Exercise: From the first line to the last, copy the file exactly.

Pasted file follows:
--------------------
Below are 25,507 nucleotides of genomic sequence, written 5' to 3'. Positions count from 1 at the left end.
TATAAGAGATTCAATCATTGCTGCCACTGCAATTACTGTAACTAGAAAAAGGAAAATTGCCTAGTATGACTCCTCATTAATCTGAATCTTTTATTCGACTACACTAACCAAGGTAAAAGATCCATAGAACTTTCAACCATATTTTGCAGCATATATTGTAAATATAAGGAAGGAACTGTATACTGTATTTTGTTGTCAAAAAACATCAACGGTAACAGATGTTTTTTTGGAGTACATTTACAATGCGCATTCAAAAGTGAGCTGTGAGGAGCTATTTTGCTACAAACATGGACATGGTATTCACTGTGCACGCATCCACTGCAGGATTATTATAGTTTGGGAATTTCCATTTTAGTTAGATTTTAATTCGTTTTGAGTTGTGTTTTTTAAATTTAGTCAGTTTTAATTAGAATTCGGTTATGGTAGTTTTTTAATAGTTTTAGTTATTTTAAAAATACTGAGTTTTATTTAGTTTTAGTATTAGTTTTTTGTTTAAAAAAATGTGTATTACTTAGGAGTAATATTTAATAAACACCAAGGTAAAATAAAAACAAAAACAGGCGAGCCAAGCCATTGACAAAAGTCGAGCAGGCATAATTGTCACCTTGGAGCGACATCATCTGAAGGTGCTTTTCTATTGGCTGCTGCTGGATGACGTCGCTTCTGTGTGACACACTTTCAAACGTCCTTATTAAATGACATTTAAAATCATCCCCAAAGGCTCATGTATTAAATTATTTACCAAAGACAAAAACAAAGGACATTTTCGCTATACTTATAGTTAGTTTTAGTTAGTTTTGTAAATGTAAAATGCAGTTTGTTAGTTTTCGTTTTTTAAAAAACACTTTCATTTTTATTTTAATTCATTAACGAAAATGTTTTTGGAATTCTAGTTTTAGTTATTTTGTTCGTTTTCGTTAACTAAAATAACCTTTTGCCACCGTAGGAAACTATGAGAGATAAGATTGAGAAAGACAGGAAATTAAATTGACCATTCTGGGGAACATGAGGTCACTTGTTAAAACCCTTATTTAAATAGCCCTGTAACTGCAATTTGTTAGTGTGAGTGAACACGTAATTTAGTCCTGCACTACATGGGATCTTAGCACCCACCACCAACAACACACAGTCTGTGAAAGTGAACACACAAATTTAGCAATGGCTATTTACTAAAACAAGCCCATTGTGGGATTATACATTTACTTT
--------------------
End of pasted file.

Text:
Below are 25,507 nucleotides of genomic sequence, written 5' to 3'. Positions count from 1 at the left end.
TATAAGAGATTCAATCATTGCTGCCACTGCAATTACTGTAACTAGAAAAAGGAAAATTGCCTAGTATGACTCCTCATTAATCTGAATCTTTTATTCGACTACACTAACCAAGGTAAAAGATCCATAGAACTTTCAACCATATTTTGCAGCATATATTGTAAATATAAGGAAGGAACTGTATACTGTATTTTGTTGTCAAAAAACATCAACGGTAACAGATGTTTTTTTGGAGTACATTTACAATGCGCATTCAAAAGTGAGCTGTGAGGAGCTATTTTGCTACAAACATGGACATGGTATTCACTGTGCACGCATCCACTGCAGGATTATTATAGTTTGGGAATTTCCATTTTAGTTAGATTTTAATTCGTTTTGAGTTGTGTTTTTTAAATTTAGTCAGTTTTAATTAGAATTCGGTTATGGTAGTTTTTTAATAGTTTTAGTTATTTTAAAAATACTGAGTTTTATTTAGTTTTAGTATTAGTTTTTTGTTTAAAAAAATGTGTATTACTTAGGAGTAATATTTAATAAACACCAAGGTAAAATAAAAACAAAAACAGGCGAGCCAAGCCATTGACAAAAGTCGAGCAGGCATAATTGTCACCTTGGAGCGACATCATCTGAAGGTGCTTTTCTATTGGCTGCTGCTGGATGACGTCGCTTCTGTGTGACACACTTTCAAACGTCCTTATTAAATGACATTTAAAATCATCCCCAAAGGCTCATGTATTAAATTATTTACCAAAGACAAAAACAAAGGACATTTTCGCTATACTTATAGTTAGTTTTAGTTAGTTTTGTAAATGTAAAATGCAGTTTGTTAGTTTTCGTTTTTTAAAAAACACTTTCATTTTTATTTTAATTCATTAACGAAAATGTTTTTGGAATTCTAGTTTTAGTTATTTTGTTCGTTTTCGTTAACTAAAATAACCTTTTGCCACCGTAGGAAACTATGAGAGATAAGATTGAGAAAGACAGGAAATTAAATTGACCATTCTGGGGAACATGAGGTCACTTGTTAAAACCCTTATTTAAATAGCCCTGTAACTGCAATTTGTTAGTGTGAGTGAACACGTAATTTAGTCCTGCACTACATGGGATCTTAGCACCCACCACCAACAACACACAGTCTGTGAAAGTGAACACACAAATTTAGCAATGGCTATTTACTAAAACAAGCCCATTGTGGGATTATACATTTACTTT